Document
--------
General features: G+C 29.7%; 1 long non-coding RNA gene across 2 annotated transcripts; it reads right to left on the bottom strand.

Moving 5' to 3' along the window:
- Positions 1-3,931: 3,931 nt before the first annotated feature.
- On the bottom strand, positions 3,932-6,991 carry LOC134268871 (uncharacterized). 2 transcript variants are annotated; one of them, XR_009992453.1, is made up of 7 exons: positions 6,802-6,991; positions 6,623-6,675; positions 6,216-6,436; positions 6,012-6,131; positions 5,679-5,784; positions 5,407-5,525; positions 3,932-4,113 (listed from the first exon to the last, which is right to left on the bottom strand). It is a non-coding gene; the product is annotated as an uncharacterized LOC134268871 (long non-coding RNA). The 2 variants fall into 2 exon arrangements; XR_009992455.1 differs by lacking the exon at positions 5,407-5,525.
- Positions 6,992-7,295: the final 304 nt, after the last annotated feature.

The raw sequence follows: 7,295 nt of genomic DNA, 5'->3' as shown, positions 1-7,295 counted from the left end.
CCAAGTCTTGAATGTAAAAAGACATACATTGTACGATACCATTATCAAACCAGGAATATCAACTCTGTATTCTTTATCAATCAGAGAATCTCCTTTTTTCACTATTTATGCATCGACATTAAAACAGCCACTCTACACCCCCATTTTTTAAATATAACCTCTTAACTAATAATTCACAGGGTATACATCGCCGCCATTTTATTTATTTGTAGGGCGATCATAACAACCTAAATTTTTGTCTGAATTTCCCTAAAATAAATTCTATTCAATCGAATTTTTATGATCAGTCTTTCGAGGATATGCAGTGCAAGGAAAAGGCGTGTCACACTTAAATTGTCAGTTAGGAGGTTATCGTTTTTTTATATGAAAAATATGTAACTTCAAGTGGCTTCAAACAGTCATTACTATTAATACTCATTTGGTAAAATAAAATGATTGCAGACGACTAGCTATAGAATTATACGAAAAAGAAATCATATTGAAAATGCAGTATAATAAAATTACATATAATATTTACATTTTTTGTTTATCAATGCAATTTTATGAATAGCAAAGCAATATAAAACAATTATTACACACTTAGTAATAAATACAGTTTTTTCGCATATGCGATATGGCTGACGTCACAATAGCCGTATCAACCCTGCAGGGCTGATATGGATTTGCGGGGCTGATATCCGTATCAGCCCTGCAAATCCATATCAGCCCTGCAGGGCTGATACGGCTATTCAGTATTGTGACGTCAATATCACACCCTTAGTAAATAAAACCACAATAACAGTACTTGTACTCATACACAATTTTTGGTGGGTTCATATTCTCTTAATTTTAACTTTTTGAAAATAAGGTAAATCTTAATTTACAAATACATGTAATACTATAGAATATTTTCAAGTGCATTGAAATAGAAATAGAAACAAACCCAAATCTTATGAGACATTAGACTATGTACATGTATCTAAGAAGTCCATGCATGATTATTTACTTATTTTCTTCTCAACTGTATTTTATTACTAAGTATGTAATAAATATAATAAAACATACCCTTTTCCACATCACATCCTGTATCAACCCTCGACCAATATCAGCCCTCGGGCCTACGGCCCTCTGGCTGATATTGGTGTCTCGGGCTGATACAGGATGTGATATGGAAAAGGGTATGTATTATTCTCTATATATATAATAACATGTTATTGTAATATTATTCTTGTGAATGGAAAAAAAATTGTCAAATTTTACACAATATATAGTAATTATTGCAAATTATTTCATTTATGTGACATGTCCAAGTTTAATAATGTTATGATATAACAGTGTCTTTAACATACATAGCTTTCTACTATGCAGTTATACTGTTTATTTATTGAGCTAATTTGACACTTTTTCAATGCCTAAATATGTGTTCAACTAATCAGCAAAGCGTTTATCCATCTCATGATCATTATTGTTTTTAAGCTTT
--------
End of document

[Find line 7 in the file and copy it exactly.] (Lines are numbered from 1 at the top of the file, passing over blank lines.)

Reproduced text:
CCAAGTCTTGAATGTAAAAAGACATACATTGTACGATACCATTATCAAACCAGGAATATCAACTCTGTATTCTTTATCAATCAGAGAATCTCCTTTTTTCACTATTTATGCATCGACATTAAAACAGCCACTCTACACCCCCATTTTTTAAATATAACCTCTTAACTAATAATTCACAGGGTATACATCGCCGCCATTTTATTTATTTGTAGGGCGATCATAACAACCTAAATTTTTGTCTGAATTTCCCTAAAATAAATTCTATTCAATCGAATTTTTATGATCAGTCTTTCGAGGATATGCAGTGCAAGGAAAAGGCGTGTCACACTTAAATTGTCAGTTAGGAGGTTATCGTTTTTTTATATGAAAAATATGTAACTTCAAGTGGCTTCAAACAGTCATTACTATTAATACTCATTTGGTAAAATAAAATGATTGCAGACGACTAGCTATAGAATTATACGAAAAAGAAATCATATTGAAAATGCAGTATAATAAAATTACATATAATATTTACATTTTTTGTTTATCAATGCAATTTTATGAATAGCAAAGCAATATAAAACAATTATTACACACTTAGTAATAAATACAGTTTTTTCGCATATGCGATATGGCTGACGTCACAATAGCCGTATCAACCCTGCAGGGCTGATATGGATTTGCGGGGCTGATATCCGTATCAGCCCTGCAAATCCATATCAGCCCTGCAGGGCTGATACGGCTATTCAGTATTGTGACGTCAATATCACACCCTTAGTAAATAAAACCACAATAACAGTACTTGTACTCATACACAATTTTTGGTGGGTTCATATTCTCTTAATTTTAACTTTTTGAAAATAAGGTAAATCTTAATTTACAAATACATGTAATACTATAGAATATTTTCAAGTGCATTGAAATAGAAATAGAAACAAACCCAAATCTTATGAGACATTAGACTATGTACATGTATCTAAGAAGTCCATGCATGATTATTTACTTATTTTCTTCTCAACTGTATTTTATTACTAAGTATGTAATAAATATAATAAAACATACCCTTTTCCACATCACATCCTGTATCAACCCTCGACCAATATCAGCCCTCGGGCCTACGGCCCTCTGGCTGATATTGGTGTCTCGGGCTGATACAGGATGTGATATGGAAAAGGGTATGTATTATTCTCTATATATATAATAACATGTTATTGTAATATTATTCTTGTGAATGGAAAAAAAATTGTCAAATTTTACACAATATATAGTAATTATTGCAAATTATTTCATTTATGTGACATGTCCAAGTTTAATAATGTTATGATATAACAGTGTCTTTAACATACATAGCTTTCTACTATGCAGTTATACTGTTTATTTATTGAGCTAATTTGACACTTTTTCAATGCCTAAATATGTGTTCAACTAATCAGCAAAGCGTTTATCCATCTCATGATCATTATTGTTTTTAAGCTTT